18 September 2015
Once upon a time, in a city named after America’s first president, science enjoyed broad bipartisan support, including the biomedical, geophysical, environmental, and social sciences. The scare of Sputnik not only inspired American space exploration in the 1950s and 1960s, but also reinforced a commitment to basic research in many disciplines, which paved the way for development of technological applications far beyond the imagination of the original researchers. Current cell phone technology, for example, traces back to miniaturization of electronics needed to enable the Apollo mission. Today, those cell phones provide a convenience for baby sitters to inform parents that, “Houston, we have a problem.” They are also having profound economic impacts that benefit humanity in myriad ways, such as helping rural subsistence farmers in developing countries obtain agricultural extension advice and find the best prices for their produce.
Despite a wealth of examples of how investment in Earth and space science has benefited society, a not-so-funny thing happened on the way to the modern forum on climate change science. Numerous published surveys have shown that the climate change topic has become deeply politicized, with “belief” in climate change science diverging widely between political party affiliations. I put “belief” in parentheses to emphasize that understanding scientific evidence has become mixed up with ideological world views. Dealing with a global crisis such as climate change may require a communitarian view of theories of change. Those who don’t share that view may prefer to believe that there is something wrong with the science, or perhaps with the scientists.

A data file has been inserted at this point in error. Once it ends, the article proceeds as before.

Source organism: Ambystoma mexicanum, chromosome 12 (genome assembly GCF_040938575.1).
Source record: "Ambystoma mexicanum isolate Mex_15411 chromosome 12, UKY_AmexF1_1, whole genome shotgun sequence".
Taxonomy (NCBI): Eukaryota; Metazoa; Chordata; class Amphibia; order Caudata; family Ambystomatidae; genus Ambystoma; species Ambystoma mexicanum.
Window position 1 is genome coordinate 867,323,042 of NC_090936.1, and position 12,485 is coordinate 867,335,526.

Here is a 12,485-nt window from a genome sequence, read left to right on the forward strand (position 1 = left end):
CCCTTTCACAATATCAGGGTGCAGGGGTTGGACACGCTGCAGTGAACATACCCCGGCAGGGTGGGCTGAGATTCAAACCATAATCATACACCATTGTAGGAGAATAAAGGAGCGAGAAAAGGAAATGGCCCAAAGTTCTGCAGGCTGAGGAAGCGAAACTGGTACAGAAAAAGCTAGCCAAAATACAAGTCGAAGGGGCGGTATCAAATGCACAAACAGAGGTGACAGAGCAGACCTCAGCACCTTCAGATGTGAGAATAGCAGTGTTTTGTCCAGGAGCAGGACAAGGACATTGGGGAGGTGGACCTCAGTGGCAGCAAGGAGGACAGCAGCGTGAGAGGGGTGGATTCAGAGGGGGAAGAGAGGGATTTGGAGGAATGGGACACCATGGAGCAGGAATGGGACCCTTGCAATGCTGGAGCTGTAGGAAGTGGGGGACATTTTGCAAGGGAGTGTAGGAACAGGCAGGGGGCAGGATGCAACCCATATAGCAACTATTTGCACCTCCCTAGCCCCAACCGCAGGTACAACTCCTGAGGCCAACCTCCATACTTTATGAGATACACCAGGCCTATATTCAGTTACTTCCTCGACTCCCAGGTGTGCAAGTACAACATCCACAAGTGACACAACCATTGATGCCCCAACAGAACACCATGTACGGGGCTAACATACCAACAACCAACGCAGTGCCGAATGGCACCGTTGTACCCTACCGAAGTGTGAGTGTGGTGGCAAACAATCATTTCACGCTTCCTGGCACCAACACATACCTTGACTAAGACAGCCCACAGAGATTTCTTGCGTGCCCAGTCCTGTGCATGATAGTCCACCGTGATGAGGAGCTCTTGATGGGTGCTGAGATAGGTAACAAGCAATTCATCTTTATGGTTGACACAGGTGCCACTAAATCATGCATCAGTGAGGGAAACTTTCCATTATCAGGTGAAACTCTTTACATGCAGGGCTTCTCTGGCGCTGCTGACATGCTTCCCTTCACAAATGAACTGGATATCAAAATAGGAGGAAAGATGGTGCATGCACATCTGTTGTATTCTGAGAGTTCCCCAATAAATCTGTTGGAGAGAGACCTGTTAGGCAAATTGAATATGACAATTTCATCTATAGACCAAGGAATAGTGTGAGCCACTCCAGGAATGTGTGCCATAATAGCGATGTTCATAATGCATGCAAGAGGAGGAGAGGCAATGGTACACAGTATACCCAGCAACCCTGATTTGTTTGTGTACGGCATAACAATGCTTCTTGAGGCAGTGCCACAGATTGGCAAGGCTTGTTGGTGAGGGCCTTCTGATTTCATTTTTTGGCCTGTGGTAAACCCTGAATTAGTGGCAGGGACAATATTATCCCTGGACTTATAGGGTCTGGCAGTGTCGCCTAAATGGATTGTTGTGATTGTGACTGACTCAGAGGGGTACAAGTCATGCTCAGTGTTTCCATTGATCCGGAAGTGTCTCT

How can we return to a balanced bipartisan recognition of science’s benefits to society? How can we re-establish broad support for the Earth sciences, including understanding the factors affecting climate change and effective strategies for mitigation and adaptation?
I recently had the privilege to learn from the senior aides of two members of the U.S. House of Representatives, Carlos Cubelo (R-Florida) and Chris Gibson (R-New York). These two Congressmen have recruited other members of Congress from their own party to sign onto a resolution that climate change is happening and that human activity is contributing to it. Aided by AGU’s public affairs staff, the intent of my visit was to offer our help to provide the supporting scientific evidence in objective and understandable forms to their colleagues as they recruit more bipartisan support for their resolution.
Their strategy is to emphasize local impacts. Not surprisingly, their own districts are highly vulnerable to the impact of sea level rise (south Florida) and intense flooding events (upstate New York). For the moment, they are not including mention of specific mitigation strategies in their appeal. Similarly, AGU does not endorse any particular mitigation strategy, but rather emphasizes the scientific basis for the growing economic and environmental impacts of human alteration of the global carbon and nitrogen cycles. The focus of a growing group of members of Congress from both sides of the aisle is to find common ground that: (1) there is a problem; and (2) human influence cannot be ignored. A debate on approaches to mitigating the problem eventually will follow and will likely include ideological differences of opinion on what government should do, but agreement on the diagnosis that there is a serious human-induced problem is the first step toward establishing a bipartisan consensus that a cure is needed.
Is this the beginning of a new type of discussion on climate change, based on apolitical support of and confidence in science? I am not so naïve as to think that there won’t be fits and starts along the way, but I am convinced that scientific evidence regarding causes and impacts of climate change will eventually prevail. The efforts of these two Congressmen and their staffs may be the beginning of a much needed bipartisan forum where Earth science will, once again, be highly valued on both sides of the Congressional aisle for its contribution to human well-being.